ScottishPower Planetarium Glasgow

Were the Commonwealth Games good for brand Glasgow?

From late July until early August the Commonwealth sporting circus descended on Glasgow, and the world’s eyes watched. Could the Clydeside city – once notorious for its volatile character and reputation – really put on ‘the friendly games’ the pre-event PR promised?

Before answering that, it’s worth acknowledging that Glasgow has had a transformative rebrand since its days as a tempestuous, post-industrial ship building graveyard. The city reinvented its purpose, marketing itself as a cultural centre and home to Scotland’s arts scene.

Prior to the games getting underway, some press and media attention focused – somewhat unfairly – on the idea that we shouldn’t expect a repeat of London 2012 north of the border. The opening ceremony won’t be as lavish, we were advised. The venues aren’t purpose built just for the occasion, they told us. It probably wasn’t the sort of coverage the games organisers were looking for.

Sure enough, the opening ceremony wasn’t an Olympic extravaganza but then this wasn’t the Olympics. However, once the action started, that same sense emerged as at London 2012 of a great ‘home’ city playing host to a special event, with world-class sporting fixtures set against familiar backdrops including the ‘Armadillo’ and Kelvingrove.

Athletes from all corners of the Commonwealth praised the people of Glasgow for their welcome and the Federation president, Prince Imran, declared at the closing ceremony that Glasgow had delivered ‘in every aspect the best games ever’.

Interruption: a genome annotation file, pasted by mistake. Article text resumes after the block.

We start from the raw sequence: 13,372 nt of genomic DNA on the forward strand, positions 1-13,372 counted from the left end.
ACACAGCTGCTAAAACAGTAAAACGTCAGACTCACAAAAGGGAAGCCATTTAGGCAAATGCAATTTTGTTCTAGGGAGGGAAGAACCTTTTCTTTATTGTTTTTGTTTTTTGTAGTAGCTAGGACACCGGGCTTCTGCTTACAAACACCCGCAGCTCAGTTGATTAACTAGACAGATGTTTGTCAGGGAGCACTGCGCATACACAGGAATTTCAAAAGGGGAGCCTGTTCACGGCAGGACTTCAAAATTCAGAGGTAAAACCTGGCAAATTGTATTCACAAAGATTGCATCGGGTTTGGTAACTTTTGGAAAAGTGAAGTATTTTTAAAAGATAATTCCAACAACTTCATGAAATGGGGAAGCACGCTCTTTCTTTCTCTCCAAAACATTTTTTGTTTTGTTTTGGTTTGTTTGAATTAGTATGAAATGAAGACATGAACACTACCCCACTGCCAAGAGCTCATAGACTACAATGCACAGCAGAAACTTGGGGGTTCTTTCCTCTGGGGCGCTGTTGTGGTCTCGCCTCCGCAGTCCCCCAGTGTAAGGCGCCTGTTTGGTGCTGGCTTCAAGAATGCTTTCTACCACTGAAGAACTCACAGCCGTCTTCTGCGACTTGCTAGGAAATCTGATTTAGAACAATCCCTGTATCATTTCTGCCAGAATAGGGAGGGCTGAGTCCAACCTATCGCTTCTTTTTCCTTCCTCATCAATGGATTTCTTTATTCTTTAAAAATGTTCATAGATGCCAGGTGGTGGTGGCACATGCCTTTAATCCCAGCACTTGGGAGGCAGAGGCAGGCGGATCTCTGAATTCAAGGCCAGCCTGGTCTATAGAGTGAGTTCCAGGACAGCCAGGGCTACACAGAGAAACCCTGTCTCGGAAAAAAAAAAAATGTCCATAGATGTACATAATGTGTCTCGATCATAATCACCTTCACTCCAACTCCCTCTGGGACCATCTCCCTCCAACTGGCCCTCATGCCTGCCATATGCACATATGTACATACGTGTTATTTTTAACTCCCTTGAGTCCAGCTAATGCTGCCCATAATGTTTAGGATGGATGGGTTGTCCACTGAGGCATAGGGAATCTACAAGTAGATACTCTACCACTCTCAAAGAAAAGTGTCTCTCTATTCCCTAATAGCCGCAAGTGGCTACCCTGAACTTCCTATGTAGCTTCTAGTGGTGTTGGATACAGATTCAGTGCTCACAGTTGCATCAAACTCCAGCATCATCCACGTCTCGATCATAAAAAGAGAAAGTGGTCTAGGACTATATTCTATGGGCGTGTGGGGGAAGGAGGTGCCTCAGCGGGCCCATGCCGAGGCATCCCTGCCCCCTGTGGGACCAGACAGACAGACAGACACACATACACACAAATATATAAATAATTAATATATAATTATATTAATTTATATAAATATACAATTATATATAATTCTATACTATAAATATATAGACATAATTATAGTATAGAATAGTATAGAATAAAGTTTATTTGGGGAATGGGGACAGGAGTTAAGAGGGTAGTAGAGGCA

I was lucky enough to get tickets to the gymnastics – held in the gleaming Hydro – and athletics at Hampden Park. From my point of view as a spectator with an eye on image, not everything was perfect. Away from the polished hub of Clydeport, some of the official signed walking routes to major venues like Hampden exposed some of Glasgow’s less salubrious side and, despite years to prepare, led us along pavements made almost impassable by overgrown trees. In the venues, though, organisation was first-class and the atmosphere electric.

Overall, with the home nations also enjoying great success in the medals table, the games were definitely a domestic and international public relations triumph for ‘brand Glasgow’. The city enjoyed a huge tourism boost, possibly from visitors who would never have gone otherwise but will now return for more.

What doesn’t appear to have materialised is the post-games bounce for the independence ‘yes’ campaign – but that’s a whole different ball game!

To find out how we can help your PR and marketing campaigns achieve gold standard, please contact us at Red Marlin.


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